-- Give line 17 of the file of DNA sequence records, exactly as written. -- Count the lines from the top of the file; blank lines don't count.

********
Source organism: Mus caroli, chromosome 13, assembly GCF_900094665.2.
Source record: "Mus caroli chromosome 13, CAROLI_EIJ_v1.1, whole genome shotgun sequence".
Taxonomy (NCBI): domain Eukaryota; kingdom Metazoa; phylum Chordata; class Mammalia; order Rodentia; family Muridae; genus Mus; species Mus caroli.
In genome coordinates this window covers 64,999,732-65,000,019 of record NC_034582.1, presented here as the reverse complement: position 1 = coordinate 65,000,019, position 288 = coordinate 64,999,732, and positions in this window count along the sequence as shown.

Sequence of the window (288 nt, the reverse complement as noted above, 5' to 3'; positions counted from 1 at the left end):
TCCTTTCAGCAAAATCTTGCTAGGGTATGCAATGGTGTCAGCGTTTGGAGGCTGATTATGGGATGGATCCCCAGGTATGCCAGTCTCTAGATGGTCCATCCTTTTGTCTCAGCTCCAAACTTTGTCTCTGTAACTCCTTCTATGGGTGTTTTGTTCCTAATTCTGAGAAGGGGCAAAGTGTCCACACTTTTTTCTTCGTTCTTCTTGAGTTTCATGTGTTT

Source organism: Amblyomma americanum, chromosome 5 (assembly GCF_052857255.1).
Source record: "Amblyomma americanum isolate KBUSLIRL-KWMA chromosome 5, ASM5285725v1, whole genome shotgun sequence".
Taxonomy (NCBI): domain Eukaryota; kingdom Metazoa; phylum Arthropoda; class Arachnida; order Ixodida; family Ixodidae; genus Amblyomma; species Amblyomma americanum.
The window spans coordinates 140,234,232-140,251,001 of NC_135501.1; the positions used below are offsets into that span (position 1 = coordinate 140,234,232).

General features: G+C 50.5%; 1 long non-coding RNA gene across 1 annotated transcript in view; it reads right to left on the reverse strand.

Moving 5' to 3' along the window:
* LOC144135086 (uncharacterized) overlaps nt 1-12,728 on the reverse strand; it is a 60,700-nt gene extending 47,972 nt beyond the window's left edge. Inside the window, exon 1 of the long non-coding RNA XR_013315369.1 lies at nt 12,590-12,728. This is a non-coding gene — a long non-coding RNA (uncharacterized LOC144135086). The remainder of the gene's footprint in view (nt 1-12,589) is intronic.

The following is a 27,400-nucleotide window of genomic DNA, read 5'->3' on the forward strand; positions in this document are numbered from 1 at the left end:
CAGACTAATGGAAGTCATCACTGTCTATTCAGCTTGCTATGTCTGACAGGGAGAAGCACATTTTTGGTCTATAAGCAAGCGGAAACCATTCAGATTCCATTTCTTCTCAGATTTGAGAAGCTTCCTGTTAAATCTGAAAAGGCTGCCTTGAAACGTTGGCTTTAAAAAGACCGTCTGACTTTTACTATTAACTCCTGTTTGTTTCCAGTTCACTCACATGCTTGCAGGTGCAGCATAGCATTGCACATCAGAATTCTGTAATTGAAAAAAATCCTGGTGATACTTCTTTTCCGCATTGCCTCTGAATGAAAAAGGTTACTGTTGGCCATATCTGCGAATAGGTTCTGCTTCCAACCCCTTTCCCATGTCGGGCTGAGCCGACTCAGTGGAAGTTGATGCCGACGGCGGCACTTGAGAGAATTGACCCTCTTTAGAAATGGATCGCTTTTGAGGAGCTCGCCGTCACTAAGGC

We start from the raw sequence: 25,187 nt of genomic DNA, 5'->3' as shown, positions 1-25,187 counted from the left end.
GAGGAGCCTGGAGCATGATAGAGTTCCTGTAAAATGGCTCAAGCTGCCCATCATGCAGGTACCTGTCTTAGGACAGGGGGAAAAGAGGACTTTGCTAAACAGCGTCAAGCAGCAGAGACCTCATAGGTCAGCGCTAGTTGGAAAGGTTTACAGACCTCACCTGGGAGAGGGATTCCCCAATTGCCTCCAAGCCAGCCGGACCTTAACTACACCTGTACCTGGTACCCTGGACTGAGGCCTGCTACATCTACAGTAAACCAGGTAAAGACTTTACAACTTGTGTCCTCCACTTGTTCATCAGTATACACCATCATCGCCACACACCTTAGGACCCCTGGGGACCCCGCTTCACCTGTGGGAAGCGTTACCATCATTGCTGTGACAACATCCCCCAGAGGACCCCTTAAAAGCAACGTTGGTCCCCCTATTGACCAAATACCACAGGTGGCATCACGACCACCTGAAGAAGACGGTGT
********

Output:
GAGGAGCCTGGAGCATGATAGAGTTCCTGTAAAATGGCTCAAGCTGCCCATCATGCAGGTACCTGTCTTAGGACAGGGGGAAAAGAGGACTTTGCTAAACAGCGTCAAGCAGCAGAGACCTCATAGGTCAGCGCTAGTTGGAAAGGTTTACAGACCTCACCTGGGAGAGGGATTCCCCAATTGCCTCCAAGCCAGCCGGACCTTAACTACACCTGTACCTGGTACCCTGGACTGAGGCCTGCTACATCTACAGTAAACCAGGTAAAGACTTTACAACTTGTGTCCTCCACTTGTTCATCAGTATACACCATCATCGCCACACACCTTAGGACCCCTGGGGACCCCGCTTCACCTGTGGGAAGCGTTACCATCATTGCTGTGACAACATCCCCCAGAGGACCCCTTAAAAGCAACGTTGGTCCCCCTATTGACCAAATACCACAGGTGGCATCACGACCACCTGAAGAAGACGGTGT